My Story

From my garden to yours…

Set in the city of Brampton, proudly known as the “Flower City of Canada”, my garden is bustling with life, reflecting the spirit of all seasons, from daffodils in spring, lilies in summer, to dahlias until frost. There are ten maples, eight Thuja Green Giants, six Japanese maples, four blue spruces, two oaks, a weeping beech, and many other trees, evergreens, and flowering bushes living in harmony, displaying spectacular seasonal color in a small city plot. My garden, with its towering trees, luxurious shrubs, and ceaseless blooms has earned its name as the “Rain Forest” in our neighborhood.

Overflowing with annuals, perennials, and native species, my garden attracted not only pollinators in swarms but gardeners looking for inspiration, parents taking toddlers on nature trails, and budding artists photographing and sketching flowers. The vehicles slowed down to take in the nature's abundance that suddenly appeared on a busy crossroad. Neighbors claimed to take the same route to admire my oasis, on their daily walks. Strangers stopped by to tell me, they felt a sense of peace, approaching my bountiful plot. Some asked for permission to walk through or bring visitors over to show off their favorite garden. Many claimed that I inspired them.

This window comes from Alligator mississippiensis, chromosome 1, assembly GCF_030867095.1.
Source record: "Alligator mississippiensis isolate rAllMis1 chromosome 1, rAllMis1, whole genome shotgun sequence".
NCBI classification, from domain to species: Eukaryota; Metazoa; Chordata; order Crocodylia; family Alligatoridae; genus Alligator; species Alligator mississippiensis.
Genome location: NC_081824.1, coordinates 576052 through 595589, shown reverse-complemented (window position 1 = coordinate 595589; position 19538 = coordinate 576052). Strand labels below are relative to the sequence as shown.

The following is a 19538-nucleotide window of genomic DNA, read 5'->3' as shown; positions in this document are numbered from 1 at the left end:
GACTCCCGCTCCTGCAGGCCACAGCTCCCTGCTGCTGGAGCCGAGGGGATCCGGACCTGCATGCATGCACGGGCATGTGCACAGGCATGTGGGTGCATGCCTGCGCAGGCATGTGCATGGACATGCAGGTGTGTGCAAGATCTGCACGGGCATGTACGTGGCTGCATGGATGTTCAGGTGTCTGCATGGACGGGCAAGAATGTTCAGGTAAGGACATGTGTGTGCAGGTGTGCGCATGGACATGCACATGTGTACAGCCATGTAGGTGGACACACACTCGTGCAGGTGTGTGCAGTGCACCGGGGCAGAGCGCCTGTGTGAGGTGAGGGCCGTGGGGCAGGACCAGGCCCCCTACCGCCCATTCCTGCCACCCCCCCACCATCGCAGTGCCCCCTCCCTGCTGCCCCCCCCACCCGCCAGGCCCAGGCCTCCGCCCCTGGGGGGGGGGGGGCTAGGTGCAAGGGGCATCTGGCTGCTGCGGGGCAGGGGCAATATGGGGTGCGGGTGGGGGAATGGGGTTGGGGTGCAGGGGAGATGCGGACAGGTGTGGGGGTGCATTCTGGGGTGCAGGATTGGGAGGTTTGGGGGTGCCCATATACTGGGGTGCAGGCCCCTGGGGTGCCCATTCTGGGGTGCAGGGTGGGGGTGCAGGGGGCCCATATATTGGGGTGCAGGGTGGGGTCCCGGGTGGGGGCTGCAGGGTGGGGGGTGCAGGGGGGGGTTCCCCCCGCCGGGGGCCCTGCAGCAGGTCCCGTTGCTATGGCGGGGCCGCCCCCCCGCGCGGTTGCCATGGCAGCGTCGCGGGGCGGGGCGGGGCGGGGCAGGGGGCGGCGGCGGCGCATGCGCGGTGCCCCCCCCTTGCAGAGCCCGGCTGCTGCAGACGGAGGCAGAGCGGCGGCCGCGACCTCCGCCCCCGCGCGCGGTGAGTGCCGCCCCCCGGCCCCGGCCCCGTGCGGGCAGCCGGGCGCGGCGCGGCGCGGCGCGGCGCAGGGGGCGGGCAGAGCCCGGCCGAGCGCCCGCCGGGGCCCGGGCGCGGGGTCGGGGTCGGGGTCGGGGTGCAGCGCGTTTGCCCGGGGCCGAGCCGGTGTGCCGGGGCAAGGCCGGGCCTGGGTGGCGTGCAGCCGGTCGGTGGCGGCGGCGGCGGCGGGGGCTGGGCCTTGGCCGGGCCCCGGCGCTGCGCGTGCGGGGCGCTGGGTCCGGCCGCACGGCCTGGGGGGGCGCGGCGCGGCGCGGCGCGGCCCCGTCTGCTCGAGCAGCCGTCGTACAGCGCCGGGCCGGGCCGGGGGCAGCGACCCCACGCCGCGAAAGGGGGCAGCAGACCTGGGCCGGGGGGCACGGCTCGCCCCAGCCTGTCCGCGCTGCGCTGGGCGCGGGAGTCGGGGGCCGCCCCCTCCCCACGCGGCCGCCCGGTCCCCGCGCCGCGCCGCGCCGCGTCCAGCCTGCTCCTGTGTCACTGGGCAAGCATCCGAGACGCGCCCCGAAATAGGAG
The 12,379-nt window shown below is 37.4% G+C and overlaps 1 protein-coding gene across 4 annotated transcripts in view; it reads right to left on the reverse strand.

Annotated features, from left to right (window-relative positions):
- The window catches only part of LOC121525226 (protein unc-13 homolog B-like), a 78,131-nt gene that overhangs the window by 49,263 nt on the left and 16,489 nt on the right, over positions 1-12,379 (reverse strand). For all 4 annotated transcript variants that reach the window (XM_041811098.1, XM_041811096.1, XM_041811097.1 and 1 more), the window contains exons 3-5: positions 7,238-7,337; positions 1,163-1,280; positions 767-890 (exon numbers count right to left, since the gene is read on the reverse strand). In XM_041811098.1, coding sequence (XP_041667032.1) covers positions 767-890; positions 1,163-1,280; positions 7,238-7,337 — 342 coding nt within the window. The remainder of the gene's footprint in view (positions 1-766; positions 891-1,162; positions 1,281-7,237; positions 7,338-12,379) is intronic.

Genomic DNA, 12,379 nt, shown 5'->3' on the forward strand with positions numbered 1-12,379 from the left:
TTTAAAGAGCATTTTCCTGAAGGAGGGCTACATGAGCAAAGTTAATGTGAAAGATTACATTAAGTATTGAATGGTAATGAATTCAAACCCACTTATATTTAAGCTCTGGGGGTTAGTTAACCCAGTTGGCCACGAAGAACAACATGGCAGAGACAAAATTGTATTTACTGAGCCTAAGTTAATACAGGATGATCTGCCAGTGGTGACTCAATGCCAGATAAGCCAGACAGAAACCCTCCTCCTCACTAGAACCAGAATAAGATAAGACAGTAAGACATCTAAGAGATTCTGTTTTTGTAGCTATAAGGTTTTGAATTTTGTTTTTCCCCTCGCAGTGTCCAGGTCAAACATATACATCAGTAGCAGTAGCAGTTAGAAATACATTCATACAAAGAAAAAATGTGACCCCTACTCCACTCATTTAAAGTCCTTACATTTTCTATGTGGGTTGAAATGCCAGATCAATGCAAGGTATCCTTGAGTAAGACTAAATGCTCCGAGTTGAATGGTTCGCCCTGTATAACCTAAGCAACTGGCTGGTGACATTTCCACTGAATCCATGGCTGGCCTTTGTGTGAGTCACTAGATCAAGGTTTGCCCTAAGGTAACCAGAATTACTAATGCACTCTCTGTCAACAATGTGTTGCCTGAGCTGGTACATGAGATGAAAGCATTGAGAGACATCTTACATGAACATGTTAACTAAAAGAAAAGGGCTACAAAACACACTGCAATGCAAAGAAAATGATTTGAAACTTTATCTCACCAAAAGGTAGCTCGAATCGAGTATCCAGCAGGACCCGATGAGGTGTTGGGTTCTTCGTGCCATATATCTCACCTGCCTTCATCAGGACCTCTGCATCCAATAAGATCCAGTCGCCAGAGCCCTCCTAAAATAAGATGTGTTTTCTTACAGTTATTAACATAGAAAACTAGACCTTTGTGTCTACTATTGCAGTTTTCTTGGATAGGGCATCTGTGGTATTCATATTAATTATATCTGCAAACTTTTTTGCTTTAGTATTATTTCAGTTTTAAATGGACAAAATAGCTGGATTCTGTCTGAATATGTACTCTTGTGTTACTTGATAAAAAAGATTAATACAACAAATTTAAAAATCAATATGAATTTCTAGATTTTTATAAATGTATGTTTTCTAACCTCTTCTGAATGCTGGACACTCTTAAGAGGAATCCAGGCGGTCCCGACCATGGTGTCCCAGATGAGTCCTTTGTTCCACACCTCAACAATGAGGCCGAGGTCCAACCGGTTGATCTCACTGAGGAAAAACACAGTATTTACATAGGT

A garden was center stage in my life as long as I can remember. With my three sisters and a brother, much of my childhood was spent outdoors, squirting mulberries, chasing yellow butterflies, and watching tadpoles mature into frogs where nature’s wonders held us spellbound. As a child, I woke up in the mornings to beat my siblings at claiming, the first pick of mangos, rambutan, or avocados that ripened overnight in our garden. As a young adult, I still reveled in climbing a guava tree, growing against our ancestral home by the sea – a staircase to our rooftop and evenings spent, eating freshly plucked guavas, and watching sunsets in the Indian ocean. To this date, I wake up to run outdoors into my garden…

 

In our garden with my sons, in Brampton, Ontario.